Incorporating in the State of Delaware is the logical choice for a large number of companies we represent. Many founders think incorporating in their home state is the best option, however that is not always the case. There are several reasons companies incorporate in Delaware, some of which will be discussed below.
- Delaware Law
The State of Delaware has been the preferred home to large corporations and small companies from across the globe for many years. As a result, they have specialized courts that only deal with corporate disputes and issues. Delaware law is extremely predictable and is largely seen as business friendly. All Delaware judges are thoroughly trained in all sorts of business matters, so there is comfort knowing that the judge will be someone that knows exactly what they are talking about. This is not always the case in other jurisdictions. Decisions are generally issued via written statements, thus making it easier to review and ensures predictability. While many of the safeguards Delaware has in place wont effect a company until an issue arises, some even effect a company on day one. For example, the State of Delaware will allow a company to decide most operational issues for themselves. Other states like to dictate how a company should be operated and create sometimes burdensome and inapplicable restrictions on companies and its shareholders. Delaware is well known for providing maximum flexibility in the structuring and operation of business entities, including the allocation of rights, risks and duties among founders and shareholders.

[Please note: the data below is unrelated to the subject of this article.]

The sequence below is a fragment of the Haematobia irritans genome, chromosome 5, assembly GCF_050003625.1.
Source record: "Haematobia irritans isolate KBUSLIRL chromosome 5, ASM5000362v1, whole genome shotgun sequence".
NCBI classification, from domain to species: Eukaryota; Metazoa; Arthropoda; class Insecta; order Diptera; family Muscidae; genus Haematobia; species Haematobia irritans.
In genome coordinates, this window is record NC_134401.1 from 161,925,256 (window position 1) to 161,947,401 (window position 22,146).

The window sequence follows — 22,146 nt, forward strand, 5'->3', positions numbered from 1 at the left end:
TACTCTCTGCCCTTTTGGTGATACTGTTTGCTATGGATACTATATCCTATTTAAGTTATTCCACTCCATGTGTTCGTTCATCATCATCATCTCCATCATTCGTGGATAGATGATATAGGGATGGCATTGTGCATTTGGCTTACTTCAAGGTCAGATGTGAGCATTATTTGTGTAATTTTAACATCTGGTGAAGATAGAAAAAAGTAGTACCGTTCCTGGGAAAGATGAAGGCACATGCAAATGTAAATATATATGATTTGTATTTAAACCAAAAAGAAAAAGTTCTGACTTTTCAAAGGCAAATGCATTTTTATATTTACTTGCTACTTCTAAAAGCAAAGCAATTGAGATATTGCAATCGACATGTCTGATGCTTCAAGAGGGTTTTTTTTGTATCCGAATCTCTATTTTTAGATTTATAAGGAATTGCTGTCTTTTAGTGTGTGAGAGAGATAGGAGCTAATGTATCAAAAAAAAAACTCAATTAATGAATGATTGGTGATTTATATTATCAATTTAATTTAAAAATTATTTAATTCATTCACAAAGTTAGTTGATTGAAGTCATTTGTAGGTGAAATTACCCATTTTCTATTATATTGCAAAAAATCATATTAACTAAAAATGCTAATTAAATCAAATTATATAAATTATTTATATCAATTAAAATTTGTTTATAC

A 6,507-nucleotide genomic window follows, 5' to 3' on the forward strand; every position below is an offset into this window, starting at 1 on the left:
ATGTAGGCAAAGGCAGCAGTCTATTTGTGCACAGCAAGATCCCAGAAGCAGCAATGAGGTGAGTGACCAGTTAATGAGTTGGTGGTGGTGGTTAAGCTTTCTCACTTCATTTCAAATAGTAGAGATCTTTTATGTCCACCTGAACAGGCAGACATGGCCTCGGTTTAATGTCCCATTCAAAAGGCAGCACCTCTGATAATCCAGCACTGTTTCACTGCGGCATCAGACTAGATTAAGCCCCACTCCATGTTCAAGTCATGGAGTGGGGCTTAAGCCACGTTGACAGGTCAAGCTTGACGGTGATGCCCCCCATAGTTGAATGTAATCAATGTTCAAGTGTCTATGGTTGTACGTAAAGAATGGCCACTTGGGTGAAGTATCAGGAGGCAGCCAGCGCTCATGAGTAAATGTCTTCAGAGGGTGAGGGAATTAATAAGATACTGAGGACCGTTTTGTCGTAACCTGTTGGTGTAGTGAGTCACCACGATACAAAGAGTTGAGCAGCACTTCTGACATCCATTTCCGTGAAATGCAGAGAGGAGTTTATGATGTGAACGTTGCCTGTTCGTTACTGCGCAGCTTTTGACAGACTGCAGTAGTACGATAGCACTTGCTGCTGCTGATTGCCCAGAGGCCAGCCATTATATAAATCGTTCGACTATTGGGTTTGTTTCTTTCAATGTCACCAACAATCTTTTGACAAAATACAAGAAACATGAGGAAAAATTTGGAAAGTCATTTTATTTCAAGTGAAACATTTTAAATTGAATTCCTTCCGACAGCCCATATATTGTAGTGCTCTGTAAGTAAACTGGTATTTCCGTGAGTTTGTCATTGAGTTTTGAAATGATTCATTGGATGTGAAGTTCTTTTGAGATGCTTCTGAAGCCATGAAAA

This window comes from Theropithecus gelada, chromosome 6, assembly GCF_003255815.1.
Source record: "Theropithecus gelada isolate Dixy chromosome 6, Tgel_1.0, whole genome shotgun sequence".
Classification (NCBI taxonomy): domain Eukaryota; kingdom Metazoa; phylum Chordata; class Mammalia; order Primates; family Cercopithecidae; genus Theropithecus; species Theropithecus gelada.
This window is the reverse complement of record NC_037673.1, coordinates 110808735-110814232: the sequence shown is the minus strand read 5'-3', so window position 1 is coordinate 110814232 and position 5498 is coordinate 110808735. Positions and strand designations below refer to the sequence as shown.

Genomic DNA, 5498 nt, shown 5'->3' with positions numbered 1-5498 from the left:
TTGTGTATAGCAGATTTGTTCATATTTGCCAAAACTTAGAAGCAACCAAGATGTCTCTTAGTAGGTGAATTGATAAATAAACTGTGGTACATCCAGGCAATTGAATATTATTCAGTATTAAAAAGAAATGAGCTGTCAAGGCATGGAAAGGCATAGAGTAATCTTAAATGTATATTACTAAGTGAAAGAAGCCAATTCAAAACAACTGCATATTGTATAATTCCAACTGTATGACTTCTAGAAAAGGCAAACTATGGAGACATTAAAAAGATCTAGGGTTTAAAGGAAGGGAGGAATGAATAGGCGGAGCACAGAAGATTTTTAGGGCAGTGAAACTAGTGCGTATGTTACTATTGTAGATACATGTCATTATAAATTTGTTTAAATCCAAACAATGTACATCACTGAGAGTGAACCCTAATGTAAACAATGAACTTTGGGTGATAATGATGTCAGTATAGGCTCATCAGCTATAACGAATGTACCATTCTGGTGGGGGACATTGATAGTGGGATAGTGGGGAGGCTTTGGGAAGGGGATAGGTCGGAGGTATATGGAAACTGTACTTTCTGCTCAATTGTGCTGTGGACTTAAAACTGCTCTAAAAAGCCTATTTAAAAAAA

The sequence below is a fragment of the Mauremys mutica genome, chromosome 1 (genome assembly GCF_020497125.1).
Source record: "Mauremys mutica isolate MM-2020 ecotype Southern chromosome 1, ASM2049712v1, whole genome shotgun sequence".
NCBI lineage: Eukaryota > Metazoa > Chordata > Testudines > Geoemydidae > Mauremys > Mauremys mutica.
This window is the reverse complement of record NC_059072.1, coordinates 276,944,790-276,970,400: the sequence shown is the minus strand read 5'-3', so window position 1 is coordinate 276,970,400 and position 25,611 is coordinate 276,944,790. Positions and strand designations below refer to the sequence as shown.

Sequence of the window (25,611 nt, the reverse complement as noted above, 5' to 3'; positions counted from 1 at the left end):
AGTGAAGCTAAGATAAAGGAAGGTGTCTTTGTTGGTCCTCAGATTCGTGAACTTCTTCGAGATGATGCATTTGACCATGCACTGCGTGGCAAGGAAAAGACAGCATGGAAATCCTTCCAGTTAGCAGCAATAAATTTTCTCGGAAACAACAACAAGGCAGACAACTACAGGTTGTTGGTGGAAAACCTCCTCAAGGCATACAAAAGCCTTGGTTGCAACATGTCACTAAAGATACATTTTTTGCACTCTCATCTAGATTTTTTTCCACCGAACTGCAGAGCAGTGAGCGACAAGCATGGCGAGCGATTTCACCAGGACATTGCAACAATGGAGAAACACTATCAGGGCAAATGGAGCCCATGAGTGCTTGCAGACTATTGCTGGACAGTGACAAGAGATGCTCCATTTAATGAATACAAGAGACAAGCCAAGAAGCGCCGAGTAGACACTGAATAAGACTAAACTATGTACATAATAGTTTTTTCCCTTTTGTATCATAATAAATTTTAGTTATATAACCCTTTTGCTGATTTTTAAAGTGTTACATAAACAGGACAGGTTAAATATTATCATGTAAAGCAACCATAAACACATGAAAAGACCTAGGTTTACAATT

Delaware does not require officers and directors names be listed in the formation documents. In fact, most of the time the documents merely list the attorney who filed them with the State of Delaware.
Delaware makes it extremely quick and easy to form an entity. Generally, filings will come back the same day. A handful of Delaware registered agents have direct connections to the Division of Corporation’s electronic database, and can file your company’s formation documents electronically. Formation in Delaware can not only be quick, but also cheaper than other jurisdictions. The initial formation costs, as well as all ongoing fees are generally among the most affordable in the country.
- Investor Expectations
Virtually every investor in the United States (and perhaps the world) is familiar and comfortable with Delaware law. Law students across the country study the Delaware corporation statute and the decisions of Delaware courts interpreting that law. As a result of their client’s needs and law school teachings, many lawyers are far more familiar with Delaware law then they are with their home jurisdiction. Many investors will require a company be incorporated in Delaware before making an initial investment. If you plan on raising funds from an investment bank or venture capital firm, you will likely be forced to become a Delaware entity. The cost of converting a foreign entity into a Delaware company is far more expensive than any initial formation costs.
These are just some of the reasons it may make sense to form your company in the State of Delaware. This blog post is not intended to provide legal advice. You should consult legal counsel to discuss the facts and circumstances of your particular situation.